Saturday, April 25, 2020

Friends reunited

Write about what you know, they say - and Simon Pegg and Jessica Hynes (then Jessica Stevenson) certainly did that in creating Spaced. They were both twentysomething aspiring creative types living in London at the time and, as Hadley Freeman notes on meeting them, the characters they created for themselves and Nick Frost were thinly veiled self-portraits.

Reflecting on the series two decades on, Freeman rightly flags up its influence on what followed in terms of "absurdist film homages", "playing with film and TV conventions" and "the mundanity of reality played against the grandeur of fantasy". To that, you could add the sparky dialogue, the sharp and deliberately-made-visible editing and the absence of a laughter track. Spaced may not have made a successful transfer across the Atlantic, but, as director Edgar Wright observes, some of the best US sitcoms of recent years "look quite Spaced-y".

The show was also ahead of its time with respect to gender equality. In Tim and Daisy, it had both male and female leads, with the latter's role not defined in relation to the former: "She is just as funny, and game - and useless - as the men."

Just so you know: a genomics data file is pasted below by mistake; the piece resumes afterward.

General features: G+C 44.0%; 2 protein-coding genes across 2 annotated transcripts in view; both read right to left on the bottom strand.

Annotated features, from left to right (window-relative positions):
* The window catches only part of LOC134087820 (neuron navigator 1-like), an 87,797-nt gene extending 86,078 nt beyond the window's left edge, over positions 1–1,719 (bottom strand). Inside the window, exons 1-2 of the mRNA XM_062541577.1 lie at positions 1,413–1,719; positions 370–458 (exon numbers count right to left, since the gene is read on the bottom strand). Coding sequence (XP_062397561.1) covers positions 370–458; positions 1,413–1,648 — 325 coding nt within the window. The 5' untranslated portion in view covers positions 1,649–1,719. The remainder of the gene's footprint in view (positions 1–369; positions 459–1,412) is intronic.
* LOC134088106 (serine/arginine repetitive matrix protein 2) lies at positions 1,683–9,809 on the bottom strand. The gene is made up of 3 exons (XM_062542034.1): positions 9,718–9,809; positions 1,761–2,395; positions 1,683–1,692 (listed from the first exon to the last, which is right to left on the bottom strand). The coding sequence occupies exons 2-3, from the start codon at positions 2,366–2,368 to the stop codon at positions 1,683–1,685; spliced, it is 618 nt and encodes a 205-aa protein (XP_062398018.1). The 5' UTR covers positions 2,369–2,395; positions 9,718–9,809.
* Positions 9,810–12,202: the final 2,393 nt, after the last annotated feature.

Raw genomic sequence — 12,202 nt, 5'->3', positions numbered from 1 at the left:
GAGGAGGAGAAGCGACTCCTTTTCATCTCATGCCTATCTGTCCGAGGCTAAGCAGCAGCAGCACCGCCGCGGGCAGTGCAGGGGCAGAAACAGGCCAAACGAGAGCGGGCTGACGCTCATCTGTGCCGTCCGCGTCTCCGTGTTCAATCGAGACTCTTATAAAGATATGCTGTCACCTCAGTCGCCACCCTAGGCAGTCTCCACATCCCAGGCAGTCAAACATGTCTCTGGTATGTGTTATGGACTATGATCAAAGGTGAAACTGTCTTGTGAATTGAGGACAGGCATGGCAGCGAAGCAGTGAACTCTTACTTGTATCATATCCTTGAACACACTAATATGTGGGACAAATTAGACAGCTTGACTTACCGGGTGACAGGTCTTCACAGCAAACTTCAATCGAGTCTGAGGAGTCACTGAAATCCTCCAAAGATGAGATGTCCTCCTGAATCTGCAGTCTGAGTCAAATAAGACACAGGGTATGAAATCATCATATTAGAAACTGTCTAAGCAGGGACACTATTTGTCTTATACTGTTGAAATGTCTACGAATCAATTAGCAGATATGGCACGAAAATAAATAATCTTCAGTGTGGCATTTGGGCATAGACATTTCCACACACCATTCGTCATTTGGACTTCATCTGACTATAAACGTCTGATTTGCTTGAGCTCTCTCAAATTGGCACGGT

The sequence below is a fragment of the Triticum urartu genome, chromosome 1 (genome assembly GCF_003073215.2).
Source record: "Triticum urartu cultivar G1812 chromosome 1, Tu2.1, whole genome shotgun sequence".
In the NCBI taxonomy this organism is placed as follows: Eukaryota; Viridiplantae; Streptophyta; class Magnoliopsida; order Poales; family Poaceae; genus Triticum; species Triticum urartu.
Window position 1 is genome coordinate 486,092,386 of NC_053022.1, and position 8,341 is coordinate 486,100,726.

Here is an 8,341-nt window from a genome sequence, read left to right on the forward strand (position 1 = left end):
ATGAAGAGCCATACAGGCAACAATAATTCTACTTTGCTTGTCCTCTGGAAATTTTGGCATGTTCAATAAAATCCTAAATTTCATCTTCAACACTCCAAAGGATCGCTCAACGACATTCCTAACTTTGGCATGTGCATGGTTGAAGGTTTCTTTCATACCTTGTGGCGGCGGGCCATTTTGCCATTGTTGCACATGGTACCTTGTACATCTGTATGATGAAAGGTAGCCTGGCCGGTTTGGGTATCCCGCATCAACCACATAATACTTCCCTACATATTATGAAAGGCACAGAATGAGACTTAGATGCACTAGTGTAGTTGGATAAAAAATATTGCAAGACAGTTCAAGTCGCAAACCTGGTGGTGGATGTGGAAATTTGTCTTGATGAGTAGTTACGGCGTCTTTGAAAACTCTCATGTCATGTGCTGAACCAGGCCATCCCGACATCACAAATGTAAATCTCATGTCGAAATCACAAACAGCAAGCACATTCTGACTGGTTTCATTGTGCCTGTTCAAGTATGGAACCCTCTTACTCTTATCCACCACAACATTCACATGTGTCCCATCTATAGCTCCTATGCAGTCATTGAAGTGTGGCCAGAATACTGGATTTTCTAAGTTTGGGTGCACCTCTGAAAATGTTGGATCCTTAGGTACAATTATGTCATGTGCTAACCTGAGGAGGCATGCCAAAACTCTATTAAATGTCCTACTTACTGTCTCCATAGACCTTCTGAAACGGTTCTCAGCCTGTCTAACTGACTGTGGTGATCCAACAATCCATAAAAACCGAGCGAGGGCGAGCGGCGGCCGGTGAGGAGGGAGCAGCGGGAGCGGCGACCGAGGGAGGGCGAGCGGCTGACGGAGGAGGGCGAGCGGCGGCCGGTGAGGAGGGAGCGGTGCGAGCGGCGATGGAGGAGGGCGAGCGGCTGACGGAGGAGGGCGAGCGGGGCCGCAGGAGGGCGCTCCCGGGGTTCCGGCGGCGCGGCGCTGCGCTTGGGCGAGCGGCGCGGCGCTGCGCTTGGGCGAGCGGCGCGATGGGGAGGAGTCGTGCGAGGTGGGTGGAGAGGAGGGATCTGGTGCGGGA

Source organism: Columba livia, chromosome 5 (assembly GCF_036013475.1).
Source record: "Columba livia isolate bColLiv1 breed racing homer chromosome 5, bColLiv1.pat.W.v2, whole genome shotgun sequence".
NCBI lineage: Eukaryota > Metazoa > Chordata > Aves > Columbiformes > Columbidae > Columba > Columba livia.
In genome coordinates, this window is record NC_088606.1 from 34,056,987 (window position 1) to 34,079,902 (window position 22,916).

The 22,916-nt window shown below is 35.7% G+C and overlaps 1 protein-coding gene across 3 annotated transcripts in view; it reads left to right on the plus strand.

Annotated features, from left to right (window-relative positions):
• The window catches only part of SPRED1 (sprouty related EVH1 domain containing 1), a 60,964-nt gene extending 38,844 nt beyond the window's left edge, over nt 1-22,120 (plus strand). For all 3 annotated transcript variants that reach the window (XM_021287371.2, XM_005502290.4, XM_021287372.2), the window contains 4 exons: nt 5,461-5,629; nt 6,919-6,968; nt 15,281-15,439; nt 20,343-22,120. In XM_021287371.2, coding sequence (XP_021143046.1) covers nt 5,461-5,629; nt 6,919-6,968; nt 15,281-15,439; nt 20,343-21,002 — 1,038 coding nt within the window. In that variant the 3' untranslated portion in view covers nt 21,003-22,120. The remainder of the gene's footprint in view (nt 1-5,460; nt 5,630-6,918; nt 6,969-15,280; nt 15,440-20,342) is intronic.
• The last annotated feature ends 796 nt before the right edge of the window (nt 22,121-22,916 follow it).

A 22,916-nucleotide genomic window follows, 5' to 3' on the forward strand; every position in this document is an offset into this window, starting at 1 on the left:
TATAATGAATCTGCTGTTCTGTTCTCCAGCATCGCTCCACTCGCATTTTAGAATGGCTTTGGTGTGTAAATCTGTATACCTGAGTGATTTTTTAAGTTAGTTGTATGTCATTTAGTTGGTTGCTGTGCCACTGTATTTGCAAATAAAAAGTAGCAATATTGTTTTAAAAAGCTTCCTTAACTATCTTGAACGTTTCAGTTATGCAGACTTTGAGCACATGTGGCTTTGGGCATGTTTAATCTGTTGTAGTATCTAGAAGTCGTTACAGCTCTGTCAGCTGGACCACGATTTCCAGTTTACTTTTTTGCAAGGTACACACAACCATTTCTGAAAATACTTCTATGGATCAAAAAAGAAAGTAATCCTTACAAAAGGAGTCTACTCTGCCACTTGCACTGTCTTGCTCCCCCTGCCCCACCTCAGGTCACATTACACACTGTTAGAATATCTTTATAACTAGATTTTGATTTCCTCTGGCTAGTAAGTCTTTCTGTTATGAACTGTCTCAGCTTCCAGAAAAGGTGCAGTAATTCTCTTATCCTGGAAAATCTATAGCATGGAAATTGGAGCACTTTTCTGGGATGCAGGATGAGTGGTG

What about 20 years on, though? Does Spaced still hold up? It certainly still feels brilliantly conceived, written, performed and directed. That it served as a springboard for the stellar careers of all involved is no surprise.

But, despite Pegg's claim that it doesn't feel dated in relation to Friends, time has moved on. As Freeman points out, the prospect of a procrastinating wannabe writer and a struggling comic-book artist living in that house now seems as absurd as some of the humour. Wright, meanwhile, acknowledges their good fortune in having "snuck in just under the line" - it's inconceivable that a bunch of youthful unknowns would be given the freedom and resources to make a series as fresh and unconventional as Spaced, especially one that was then handed a prime Friday evening slot on Channel 4.

The series had personal resonance too, having aired when I myself was a twentysomething moving from house-share to house-share, getting by on the cheap and harbouring creative career ambitions. The characters and the context felt familiar, and the meta humour and cultural in-jokes were our currency too. We, like them, "were Generation X". Two decades later, with my circumstances very different, it doesn't quite connect in the way it once did.

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